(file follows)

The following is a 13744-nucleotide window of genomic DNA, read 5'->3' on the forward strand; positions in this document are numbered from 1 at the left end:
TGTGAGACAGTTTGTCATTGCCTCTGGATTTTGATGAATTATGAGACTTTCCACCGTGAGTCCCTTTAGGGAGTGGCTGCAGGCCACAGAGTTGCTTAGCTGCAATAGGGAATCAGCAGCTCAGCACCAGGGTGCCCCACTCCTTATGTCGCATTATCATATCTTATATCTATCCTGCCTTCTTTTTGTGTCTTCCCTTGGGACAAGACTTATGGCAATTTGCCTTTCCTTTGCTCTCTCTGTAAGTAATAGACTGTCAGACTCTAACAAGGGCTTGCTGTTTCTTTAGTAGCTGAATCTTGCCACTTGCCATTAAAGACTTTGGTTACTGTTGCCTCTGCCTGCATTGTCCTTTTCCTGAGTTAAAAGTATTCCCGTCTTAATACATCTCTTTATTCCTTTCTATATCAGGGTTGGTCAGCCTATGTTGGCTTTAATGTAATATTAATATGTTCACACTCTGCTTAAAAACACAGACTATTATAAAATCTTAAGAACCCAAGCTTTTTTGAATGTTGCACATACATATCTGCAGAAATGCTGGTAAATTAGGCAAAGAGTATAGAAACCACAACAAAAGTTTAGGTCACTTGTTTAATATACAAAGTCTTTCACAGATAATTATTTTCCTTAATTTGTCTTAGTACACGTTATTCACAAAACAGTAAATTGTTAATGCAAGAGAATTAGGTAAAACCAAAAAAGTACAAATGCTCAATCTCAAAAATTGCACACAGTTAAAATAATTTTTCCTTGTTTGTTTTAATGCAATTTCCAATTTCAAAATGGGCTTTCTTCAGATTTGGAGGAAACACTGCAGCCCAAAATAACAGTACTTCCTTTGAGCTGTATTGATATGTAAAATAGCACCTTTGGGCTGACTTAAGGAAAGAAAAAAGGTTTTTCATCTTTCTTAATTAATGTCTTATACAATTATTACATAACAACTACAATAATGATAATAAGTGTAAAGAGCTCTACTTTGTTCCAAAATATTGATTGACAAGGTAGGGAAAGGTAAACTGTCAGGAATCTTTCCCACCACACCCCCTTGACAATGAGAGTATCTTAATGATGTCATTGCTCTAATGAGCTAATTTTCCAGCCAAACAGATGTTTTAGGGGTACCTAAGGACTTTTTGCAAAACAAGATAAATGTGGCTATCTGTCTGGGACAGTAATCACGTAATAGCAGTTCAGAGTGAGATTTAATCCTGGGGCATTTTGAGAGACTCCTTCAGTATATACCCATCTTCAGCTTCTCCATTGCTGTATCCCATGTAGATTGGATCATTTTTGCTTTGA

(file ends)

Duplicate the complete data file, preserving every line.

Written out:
The following is a 13744-nucleotide window of genomic DNA, read 5'->3' on the forward strand; positions in this document are numbered from 1 at the left end:
TGTGAGACAGTTTGTCATTGCCTCTGGATTTTGATGAATTATGAGACTTTCCACCGTGAGTCCCTTTAGGGAGTGGCTGCAGGCCACAGAGTTGCTTAGCTGCAATAGGGAATCAGCAGCTCAGCACCAGGGTGCCCCACTCCTTATGTCGCATTATCATATCTTATATCTATCCTGCCTTCTTTTTGTGTCTTCCCTTGGGACAAGACTTATGGCAATTTGCCTTTCCTTTGCTCTCTCTGTAAGTAATAGACTGTCAGACTCTAACAAGGGCTTGCTGTTTCTTTAGTAGCTGAATCTTGCCACTTGCCATTAAAGACTTTGGTTACTGTTGCCTCTGCCTGCATTGTCCTTTTCCTGAGTTAAAAGTATTCCCGTCTTAATACATCTCTTTATTCCTTTCTATATCAGGGTTGGTCAGCCTATGTTGGCTTTAATGTAATATTAATATGTTCACACTCTGCTTAAAAACACAGACTATTATAAAATCTTAAGAACCCAAGCTTTTTTGAATGTTGCACATACATATCTGCAGAAATGCTGGTAAATTAGGCAAAGAGTATAGAAACCACAACAAAAGTTTAGGTCACTTGTTTAATATACAAAGTCTTTCACAGATAATTATTTTCCTTAATTTGTCTTAGTACACGTTATTCACAAAACAGTAAATTGTTAATGCAAGAGAATTAGGTAAAACCAAAAAAGTACAAATGCTCAATCTCAAAAATTGCACACAGTTAAAATAATTTTTCCTTGTTTGTTTTAATGCAATTTCCAATTTCAAAATGGGCTTTCTTCAGATTTGGAGGAAACACTGCAGCCCAAAATAACAGTACTTCCTTTGAGCTGTATTGATATGTAAAATAGCACCTTTGGGCTGACTTAAGGAAAGAAAAAAGGTTTTTCATCTTTCTTAATTAATGTCTTATACAATTATTACATAACAACTACAATAATGATAATAAGTGTAAAGAGCTCTACTTTGTTCCAAAATATTGATTGACAAGGTAGGGAAAGGTAAACTGTCAGGAATCTTTCCCACCACACCCCCTTGACAATGAGAGTATCTTAATGATGTCATTGCTCTAATGAGCTAATTTTCCAGCCAAACAGATGTTTTAGGGGTACCTAAGGACTTTTTGCAAAACAAGATAAATGTGGCTATCTGTCTGGGACAGTAATCACGTAATAGCAGTTCAGAGTGAGATTTAATCCTGGGGCATTTTGAGAGACTCCTTCAGTATATACCCATCTTCAGCTTCTCCATTGCTGTATCCCATGTAGATTGGATCATTTTTGCTTTGA